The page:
So, as promised, about a month later, the second video in my series of videos explaining how computers work from the ground up.
And I mean truly, the ground up; on a breadboard next to me I have a working 1-bit adder circuit made entirely out of 10KΩ resistors, 2N3904 transistors, a few LEDs and 330Ω resistors, and a few switches to demonstrate how it works. Of course once we get passed flip flops and tri-state gates I may not have enough transistors sitting around the house (or enough breadboard space) to actually wire these things up…
I’ve also created a separate channel for all of these videos, and have a playlist of my introduction videos. Once a month (give or take) I hope to add future videos that continue down this path until we have something that conceptually works.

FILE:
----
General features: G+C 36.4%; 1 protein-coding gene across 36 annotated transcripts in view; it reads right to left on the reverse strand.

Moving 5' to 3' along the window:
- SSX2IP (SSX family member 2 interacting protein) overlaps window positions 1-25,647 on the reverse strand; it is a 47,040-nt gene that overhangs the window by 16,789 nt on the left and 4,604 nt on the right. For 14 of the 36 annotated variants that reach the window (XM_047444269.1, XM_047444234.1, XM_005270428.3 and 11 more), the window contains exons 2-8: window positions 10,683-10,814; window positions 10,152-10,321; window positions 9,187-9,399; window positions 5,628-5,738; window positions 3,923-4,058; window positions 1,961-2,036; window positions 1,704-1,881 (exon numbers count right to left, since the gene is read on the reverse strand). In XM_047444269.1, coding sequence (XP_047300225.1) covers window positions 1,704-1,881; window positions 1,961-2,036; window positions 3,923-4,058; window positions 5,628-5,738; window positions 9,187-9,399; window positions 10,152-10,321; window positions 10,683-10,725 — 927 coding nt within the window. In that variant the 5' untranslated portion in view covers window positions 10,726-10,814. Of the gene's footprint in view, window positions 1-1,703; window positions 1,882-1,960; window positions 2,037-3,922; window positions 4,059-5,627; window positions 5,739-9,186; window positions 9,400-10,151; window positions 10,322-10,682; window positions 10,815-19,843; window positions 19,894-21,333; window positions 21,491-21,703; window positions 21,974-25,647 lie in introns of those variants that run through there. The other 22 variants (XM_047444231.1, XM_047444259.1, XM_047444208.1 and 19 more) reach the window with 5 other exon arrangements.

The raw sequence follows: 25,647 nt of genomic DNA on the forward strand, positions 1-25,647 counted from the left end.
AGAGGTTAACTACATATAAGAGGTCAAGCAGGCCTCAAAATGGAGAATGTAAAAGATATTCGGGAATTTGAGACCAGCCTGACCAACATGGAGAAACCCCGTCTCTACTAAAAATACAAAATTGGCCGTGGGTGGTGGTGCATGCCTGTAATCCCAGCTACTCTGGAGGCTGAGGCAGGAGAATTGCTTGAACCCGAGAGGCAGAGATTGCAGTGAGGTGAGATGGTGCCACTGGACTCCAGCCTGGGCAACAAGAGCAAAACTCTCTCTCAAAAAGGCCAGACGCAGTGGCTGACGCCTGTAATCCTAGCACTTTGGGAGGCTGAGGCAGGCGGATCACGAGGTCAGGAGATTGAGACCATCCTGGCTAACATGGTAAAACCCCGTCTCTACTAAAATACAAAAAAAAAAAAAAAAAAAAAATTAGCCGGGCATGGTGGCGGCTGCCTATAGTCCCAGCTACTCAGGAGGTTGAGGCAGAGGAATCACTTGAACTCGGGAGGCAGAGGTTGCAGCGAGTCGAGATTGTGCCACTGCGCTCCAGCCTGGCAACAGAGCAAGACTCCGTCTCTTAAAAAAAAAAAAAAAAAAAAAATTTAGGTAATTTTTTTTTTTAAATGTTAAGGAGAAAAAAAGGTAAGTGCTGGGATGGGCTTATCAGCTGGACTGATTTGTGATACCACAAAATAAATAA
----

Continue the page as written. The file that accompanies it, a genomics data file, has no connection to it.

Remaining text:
Now as a footnote, the reason why the hands-on stuff is important to me goes to my finding an error in the first video, which caused me to rush out a new version of the first video in the series.
That’s because when I used the logic gates from the first video–well, nothing worked. And they didn’t work for reasons I explain in the re-cut video linked below.
I think it’s important to note all this, in large part because science.
Remember: the difference between science and screwing around is that in science, we document our results. And we confess our mistakes when we make them.
So here’s the first video in the series–re-edited and re-uploaded.